Since March 16, local government boards and commissions meetings have been canceled, meaning citizens have largely been shut out of formal policy discussions as Asheville City Council and the Buncombe County Board of Commissioners manage the tandem economic and public health crises caused by the coronavirus.
More Buncombe County voters — 81,887, or 41.79% of all eligible residents — took part in the primary elections that wrapped up March 3 than in any previous primary in the county’s history. Xpress outlines the winners and losers for levels of elected office from president to Asheville City Council.
All nine Asheville City Council candidates shared their thoughts and ideas on everything from climate change to raising employee wages at the Asheville City Council Candidate Forum hosted by Mountain Xpress.
“I know him to be a man of integrity, honesty and candor. He neither spouts BS nor tolerates it from others.”
Candidates for Asheville City Council share their responses to the Mountain Xpress voter questionnaire in advance of the March 3 primary.
Asheville voters turned out in relatively high numbers on Tuesday, Nov. 7 to reelect two incumbents and significantly increase the diversity of City Council.
“His thorough research, compassionate listening ear and pragmatic yet progressive policies are exactly what we need.”
“While there are four women vying for seats on Asheville City Council, Gwen Wisler will not be getting my vote. I base this decision largely on Gwen’s lack of advocacy to fund for Youth Transformed for Life …”
Candidates for Asheville City Council and mayor got up early for one last candidate forum before Nov. 7’s general election. Presented by the Council of Independent Business Owners, the Nov. 3 forum focused on business and economic issues.
Asheville City Council and mayoral candidates fielded questions about everything from childhood hunger to city-county food policy partnerships at a recent food-focused forum at Lenoir-Rhyne University.
The Buncombe County Young Democrats and the Asheville Sustainable Restaurant Workforce hosted a forum for Asheville City Council candidates this week that probed issues affecting the city’s population of restaurant and hospitality workers.
A City Council candidate forum called into question how progressive Asheville really is when it comes to rights and protections for those in the LGBTQ community. All six candidates said they are in favor of the city of Asheville implementing a nondiscrimination ordinance, which is specifically disallowed under House Bill 142.
As Asheville enjoys the benefits of a bustling economy, it also confronts challenges that come with growth, including concerns over housing, tourism, budgeting and certain segments of the city getting left behind. Xpress asked all the candidates for mayor and City Council to share their thoughts on these topics and more prior to the Nov. 7 general election.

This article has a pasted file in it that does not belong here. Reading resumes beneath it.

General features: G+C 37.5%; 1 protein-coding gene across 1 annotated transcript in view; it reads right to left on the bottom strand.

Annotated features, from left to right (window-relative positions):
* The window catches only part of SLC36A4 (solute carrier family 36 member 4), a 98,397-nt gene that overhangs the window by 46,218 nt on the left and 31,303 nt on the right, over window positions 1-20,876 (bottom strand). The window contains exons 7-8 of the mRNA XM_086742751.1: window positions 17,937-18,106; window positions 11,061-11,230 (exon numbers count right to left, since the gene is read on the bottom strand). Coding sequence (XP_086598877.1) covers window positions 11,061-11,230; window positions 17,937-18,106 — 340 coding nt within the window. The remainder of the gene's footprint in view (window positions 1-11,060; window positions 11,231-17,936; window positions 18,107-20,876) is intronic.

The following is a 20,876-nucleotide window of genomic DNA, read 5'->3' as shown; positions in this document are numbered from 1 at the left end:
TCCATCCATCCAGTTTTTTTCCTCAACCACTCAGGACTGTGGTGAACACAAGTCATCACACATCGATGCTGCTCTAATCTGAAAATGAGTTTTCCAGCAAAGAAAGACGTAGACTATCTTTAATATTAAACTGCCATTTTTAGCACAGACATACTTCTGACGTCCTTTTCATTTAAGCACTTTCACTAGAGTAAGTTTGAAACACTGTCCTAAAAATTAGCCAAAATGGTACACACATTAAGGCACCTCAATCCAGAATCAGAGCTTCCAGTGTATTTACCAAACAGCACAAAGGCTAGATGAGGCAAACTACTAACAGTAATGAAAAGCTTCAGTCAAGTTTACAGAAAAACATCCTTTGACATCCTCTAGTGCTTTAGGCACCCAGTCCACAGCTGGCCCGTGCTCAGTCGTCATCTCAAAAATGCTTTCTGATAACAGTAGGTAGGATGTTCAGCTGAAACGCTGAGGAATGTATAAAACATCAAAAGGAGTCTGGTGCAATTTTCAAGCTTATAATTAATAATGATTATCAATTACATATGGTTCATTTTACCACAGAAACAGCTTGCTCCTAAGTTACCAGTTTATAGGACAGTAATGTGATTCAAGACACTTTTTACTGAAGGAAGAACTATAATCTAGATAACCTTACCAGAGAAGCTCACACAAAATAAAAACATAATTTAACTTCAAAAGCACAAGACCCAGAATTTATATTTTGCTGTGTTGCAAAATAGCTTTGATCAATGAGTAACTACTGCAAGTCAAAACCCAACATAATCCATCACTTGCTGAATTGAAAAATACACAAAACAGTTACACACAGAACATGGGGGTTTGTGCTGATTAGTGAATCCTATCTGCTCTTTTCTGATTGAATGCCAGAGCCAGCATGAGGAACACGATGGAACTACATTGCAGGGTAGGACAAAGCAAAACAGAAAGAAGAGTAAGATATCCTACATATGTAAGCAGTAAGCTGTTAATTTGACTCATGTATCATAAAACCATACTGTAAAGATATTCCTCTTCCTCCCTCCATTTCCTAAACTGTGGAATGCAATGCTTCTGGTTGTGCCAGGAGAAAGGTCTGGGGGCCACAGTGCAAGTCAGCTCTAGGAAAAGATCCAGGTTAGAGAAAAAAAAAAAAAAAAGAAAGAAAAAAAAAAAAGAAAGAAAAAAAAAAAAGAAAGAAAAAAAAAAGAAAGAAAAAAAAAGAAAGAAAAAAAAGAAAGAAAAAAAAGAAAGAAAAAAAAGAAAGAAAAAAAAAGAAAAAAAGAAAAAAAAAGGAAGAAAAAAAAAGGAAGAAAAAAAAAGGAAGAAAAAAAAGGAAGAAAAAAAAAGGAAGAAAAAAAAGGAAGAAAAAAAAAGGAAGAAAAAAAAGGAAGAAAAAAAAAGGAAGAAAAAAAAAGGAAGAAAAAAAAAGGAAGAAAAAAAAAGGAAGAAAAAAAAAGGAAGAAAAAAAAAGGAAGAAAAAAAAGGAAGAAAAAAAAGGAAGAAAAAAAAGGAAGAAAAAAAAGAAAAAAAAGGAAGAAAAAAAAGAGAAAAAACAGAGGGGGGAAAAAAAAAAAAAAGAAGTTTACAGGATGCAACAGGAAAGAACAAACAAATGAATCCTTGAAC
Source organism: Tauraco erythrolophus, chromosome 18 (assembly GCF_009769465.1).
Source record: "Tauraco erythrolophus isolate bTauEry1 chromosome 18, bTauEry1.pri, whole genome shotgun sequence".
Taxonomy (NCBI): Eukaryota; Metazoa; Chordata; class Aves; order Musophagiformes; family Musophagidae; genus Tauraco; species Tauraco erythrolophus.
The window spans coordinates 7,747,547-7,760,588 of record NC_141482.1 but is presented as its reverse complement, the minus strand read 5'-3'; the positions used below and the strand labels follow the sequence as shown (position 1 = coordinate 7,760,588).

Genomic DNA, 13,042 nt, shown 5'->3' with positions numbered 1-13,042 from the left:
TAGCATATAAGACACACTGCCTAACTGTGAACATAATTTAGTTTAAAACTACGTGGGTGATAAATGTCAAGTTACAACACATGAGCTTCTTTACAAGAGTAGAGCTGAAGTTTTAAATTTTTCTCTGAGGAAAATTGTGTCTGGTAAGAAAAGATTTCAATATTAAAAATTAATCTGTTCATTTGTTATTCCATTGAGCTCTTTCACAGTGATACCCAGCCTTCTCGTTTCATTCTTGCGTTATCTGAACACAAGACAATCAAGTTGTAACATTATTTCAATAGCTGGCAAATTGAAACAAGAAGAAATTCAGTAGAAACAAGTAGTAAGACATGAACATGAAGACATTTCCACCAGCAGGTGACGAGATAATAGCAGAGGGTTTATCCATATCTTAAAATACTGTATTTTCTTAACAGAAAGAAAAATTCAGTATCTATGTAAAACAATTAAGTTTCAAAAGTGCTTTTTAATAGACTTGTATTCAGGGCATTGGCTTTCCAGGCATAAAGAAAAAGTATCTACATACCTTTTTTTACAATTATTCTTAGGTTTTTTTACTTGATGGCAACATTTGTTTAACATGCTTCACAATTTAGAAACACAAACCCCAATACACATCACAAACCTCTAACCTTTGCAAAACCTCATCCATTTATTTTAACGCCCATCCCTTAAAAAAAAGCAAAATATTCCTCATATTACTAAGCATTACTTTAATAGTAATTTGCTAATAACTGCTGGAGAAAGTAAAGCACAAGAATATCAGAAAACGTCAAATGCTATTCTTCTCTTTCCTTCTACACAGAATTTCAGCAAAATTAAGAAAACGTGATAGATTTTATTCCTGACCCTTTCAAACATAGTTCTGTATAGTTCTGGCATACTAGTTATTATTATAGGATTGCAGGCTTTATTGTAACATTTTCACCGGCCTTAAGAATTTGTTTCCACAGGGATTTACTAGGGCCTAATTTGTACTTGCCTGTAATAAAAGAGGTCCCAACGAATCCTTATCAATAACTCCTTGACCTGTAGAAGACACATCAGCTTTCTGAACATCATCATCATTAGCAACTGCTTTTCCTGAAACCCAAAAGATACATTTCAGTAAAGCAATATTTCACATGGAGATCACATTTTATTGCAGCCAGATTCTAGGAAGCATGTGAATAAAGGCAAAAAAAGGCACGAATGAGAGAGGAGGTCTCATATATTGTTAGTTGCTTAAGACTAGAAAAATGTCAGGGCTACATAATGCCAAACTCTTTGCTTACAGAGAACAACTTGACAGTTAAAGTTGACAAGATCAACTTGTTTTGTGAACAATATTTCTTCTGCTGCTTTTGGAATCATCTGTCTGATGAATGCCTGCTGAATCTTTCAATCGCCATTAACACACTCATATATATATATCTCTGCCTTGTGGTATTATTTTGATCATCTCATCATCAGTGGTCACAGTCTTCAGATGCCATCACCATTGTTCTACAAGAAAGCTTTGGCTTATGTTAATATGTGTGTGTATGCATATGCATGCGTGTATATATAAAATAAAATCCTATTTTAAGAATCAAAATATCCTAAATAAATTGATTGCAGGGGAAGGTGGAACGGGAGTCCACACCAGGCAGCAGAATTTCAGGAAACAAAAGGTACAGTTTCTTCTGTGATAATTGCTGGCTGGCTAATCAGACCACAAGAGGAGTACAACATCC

Asheville voters will be asked to weigh in on a state plan to create election districts for seats on City Council via a ballot question in this year’s Nov. 7 general election.
“So why would I support a politician with whom I disagree so consistently? Frugality, passion and open-mindedness.”
Who can afford to live here and how can we all live together? Those questions formed the crux of the conversation among Asheville City Council candidates at a Sept. 18 forum where two issues garnered strong and varying viewpoints: the lack of affordable housing and persistent racial tensions in Asheville.
Six candidates for Asheville City Council participated in a forum hosted by the Asheville chapter of the Democratic Socialists of America on Sept. 13. Hot topics included affordability and police reform.
About 50 people took part in a bystander intervention training session on July 30 to learn the best strategies for intervening in tense or dangerous situations. The training facilitators shared techniques to safely and positively take action.
Sen. Chuck Edwards of Hendersonville explains some of the considerations that led him to introduce a bill that would compel Asheville to institute district elections for seats on its City Council. And Asheville Mayor Esther Manheimer lays out the reasons the city plans to follow a “parallel process” that may include a referendum on the issue, despite Raleigh’s insistence that the city knuckle under by Nov. 1.
Asheville voters may face an up or down vote on the city district elections plan making its way through the N.C. General Assembly. City Council accepted the advice of City Attorney Robin Currin to hold a referendum on establishing six districts for seats on the council versus the city’s current at-large election system in November.
Rich Lee, the fourth-place finisher in the 2015 Asheville City Council elections (meaning he missed out on a seat by a few hundred votes) has announced he will run again in 2017.